I had a fleeting chance to talk to Mike Blake about committee charters and some e-mail discussions I had during the week regarding NATCA’s Air Safety Investigators. Since Jim Morin’s departure, the NTSB contact at the national office will be in Safety and Technology rather than Labor Relations. Dale Wright has begun offering his organizational skills to Safety and Tech. In interviewed another candidate for the policy director position and spent some time checking references. I headed up to the Labor College after work to meet with friends in other unions to discuss the new White House. The attack on EO 12871 has concerned other government unions, but paycheck deception was on everyone’s mind.
Thursday was another busy day. John and I met with Fred DuVal from Hill and Knowlton to discuss shifting our public relations effort to one of advocacy. He brought some good scripts that target the delay issue and why privatization will not solve the delay problem. We also discussed ways to manage our expenditures more effectively. I think we will continue to have a productive relationship with Hill and Knowlton that stays within our means.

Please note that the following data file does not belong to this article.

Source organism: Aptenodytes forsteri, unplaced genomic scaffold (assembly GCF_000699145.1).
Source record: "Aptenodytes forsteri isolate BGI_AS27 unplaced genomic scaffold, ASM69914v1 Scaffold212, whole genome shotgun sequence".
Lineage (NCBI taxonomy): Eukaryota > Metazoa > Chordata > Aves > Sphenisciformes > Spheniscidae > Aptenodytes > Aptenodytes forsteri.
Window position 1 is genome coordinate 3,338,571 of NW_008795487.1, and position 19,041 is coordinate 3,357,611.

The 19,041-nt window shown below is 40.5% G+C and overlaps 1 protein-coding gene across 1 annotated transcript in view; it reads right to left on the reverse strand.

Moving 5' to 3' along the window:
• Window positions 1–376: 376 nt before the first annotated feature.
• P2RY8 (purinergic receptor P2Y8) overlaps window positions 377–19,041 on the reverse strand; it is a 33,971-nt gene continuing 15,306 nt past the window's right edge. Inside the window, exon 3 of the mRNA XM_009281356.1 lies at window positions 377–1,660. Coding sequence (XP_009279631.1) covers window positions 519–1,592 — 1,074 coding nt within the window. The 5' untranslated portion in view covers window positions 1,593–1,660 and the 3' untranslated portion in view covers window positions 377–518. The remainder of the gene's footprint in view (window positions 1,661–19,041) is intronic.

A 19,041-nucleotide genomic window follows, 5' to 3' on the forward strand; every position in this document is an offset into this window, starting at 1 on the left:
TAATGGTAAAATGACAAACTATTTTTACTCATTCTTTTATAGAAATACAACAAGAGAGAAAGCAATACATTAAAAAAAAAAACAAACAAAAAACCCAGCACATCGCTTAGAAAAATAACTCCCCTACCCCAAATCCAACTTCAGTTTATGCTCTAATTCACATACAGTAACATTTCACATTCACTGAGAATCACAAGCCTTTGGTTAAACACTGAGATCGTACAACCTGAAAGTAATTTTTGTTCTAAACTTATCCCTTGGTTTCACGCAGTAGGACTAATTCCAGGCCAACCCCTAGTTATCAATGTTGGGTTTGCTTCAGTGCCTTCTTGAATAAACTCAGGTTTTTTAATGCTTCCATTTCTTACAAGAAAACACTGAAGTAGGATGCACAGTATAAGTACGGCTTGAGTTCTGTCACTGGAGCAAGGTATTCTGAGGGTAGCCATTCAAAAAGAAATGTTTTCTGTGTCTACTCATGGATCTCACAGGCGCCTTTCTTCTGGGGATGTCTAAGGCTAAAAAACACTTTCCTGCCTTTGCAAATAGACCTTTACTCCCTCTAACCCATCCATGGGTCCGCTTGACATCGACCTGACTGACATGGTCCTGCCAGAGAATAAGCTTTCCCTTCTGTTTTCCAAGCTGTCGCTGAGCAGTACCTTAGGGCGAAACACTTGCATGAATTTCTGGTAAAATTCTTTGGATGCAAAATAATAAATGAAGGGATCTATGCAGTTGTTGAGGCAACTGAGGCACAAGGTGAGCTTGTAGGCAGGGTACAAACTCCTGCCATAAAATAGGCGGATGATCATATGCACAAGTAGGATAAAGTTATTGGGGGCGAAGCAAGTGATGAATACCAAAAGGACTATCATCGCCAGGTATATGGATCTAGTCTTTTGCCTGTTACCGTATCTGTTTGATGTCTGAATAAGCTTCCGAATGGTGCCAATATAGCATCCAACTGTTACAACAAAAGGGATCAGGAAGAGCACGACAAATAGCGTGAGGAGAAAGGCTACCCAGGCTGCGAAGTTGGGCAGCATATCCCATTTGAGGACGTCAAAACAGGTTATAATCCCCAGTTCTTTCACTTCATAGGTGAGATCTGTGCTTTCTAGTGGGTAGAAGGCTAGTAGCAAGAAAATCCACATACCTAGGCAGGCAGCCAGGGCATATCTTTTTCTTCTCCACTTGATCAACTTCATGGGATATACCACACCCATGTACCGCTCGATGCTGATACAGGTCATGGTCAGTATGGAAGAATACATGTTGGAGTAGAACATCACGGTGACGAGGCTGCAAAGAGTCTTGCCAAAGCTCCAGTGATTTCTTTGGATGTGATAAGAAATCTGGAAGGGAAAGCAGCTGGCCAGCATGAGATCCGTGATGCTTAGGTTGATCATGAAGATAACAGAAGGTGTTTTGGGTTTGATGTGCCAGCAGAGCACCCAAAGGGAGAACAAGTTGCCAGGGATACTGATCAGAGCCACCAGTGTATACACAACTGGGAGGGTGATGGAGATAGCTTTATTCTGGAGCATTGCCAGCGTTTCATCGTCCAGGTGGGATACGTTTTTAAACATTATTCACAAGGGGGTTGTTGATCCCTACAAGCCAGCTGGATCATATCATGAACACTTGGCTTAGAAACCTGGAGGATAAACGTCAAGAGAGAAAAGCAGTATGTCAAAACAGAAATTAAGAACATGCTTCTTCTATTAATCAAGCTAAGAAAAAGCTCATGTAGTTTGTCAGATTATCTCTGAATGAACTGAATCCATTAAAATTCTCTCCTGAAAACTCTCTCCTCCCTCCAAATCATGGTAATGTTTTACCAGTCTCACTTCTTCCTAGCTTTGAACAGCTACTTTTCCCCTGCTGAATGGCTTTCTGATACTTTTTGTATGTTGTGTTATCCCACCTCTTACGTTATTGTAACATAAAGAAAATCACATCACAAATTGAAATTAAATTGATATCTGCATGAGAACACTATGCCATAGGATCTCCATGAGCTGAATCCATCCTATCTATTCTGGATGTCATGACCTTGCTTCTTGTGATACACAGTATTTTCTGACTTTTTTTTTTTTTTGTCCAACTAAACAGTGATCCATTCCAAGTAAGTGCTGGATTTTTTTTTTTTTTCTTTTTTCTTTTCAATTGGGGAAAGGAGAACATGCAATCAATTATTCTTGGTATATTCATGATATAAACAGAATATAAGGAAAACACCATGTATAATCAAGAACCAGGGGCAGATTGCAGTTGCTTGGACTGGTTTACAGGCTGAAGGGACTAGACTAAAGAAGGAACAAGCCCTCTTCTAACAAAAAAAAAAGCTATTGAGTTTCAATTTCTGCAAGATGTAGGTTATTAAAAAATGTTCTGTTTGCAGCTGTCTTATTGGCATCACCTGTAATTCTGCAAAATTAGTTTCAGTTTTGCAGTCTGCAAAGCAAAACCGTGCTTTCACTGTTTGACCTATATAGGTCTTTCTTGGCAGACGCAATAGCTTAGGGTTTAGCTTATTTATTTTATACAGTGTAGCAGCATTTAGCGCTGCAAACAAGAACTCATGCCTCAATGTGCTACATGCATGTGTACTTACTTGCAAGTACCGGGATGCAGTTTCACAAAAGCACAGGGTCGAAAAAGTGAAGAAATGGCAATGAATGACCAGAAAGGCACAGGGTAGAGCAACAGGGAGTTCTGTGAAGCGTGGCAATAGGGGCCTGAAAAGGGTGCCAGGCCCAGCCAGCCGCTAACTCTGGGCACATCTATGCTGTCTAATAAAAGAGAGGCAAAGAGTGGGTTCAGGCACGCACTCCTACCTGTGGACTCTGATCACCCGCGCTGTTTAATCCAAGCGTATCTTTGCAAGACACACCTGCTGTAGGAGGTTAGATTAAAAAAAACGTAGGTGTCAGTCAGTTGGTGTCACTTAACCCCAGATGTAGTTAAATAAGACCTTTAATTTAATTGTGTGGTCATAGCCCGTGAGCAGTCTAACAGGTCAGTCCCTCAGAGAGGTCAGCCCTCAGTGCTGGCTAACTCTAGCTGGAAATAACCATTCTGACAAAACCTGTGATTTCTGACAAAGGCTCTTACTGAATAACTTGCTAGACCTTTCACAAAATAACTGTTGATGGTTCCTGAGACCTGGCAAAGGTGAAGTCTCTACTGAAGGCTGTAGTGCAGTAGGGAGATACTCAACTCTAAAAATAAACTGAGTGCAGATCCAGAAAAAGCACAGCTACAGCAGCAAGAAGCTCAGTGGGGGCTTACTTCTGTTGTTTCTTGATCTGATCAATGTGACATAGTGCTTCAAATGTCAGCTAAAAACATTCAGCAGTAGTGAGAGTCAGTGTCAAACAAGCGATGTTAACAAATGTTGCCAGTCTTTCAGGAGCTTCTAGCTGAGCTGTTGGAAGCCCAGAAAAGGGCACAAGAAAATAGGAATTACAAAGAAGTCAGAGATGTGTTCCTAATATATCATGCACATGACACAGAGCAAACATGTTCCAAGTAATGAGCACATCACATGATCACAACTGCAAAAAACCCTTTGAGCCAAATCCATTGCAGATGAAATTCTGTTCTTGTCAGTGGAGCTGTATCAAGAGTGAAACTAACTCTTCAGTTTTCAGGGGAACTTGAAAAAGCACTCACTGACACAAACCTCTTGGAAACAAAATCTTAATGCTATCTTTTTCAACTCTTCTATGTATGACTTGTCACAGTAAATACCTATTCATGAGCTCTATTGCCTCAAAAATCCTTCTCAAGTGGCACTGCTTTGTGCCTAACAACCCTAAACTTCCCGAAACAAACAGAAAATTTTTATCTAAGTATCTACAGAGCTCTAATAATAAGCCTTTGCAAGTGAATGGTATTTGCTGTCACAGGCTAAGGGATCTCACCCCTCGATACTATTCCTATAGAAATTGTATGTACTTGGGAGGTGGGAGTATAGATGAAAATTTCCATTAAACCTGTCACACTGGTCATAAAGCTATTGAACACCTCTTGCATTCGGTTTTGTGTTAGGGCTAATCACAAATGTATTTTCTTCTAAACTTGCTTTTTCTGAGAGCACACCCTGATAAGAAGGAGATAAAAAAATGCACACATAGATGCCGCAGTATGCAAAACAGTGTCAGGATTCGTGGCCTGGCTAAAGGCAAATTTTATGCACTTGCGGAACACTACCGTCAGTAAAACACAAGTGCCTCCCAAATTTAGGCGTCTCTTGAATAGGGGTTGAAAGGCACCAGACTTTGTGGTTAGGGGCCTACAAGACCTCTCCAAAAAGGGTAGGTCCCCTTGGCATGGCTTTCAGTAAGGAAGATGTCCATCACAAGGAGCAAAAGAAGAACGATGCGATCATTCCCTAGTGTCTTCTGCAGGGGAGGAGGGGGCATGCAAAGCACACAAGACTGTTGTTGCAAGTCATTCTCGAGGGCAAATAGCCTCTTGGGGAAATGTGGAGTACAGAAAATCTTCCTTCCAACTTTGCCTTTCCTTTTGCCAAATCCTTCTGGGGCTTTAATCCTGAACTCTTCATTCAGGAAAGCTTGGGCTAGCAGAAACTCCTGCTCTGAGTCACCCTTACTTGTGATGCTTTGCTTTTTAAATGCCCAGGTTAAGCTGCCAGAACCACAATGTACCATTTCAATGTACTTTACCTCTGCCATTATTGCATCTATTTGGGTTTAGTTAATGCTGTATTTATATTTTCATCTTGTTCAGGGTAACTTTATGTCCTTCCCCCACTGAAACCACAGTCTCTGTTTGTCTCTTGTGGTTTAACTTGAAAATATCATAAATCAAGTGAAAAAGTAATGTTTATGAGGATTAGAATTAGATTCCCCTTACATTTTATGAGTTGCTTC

ARINC came in to brief me on their ATOP product (Oceanic) and to state as clearly as they could that they are not interested in taking over oceanic ATC. They said that they want to provide the system and support but would not even consider providing the ATC operation. They didn’t know where the rumor started, so I told them they were used as an example in many of Poole’s reports advocating privatization. It seems that the industry has finally gotten the word that NATCA opposes ATC privatization. I gave half a dozen or so phone interviews, mostly sparked by the Chamber of Commerce Aviation summit, but the topics were scattered. ATA issued a press release calling for the FAA to hire 1000 controllers this year and invest more in modernization. I got at least 5 calls from reporters to get our reaction. I called a friend at ATA to get some insight because this seemed like a pretty dramatic departure for them. He said they have decide to move away from the PBO/Privatization issue and more toward what should be fixed in the system itself. I applaud their move.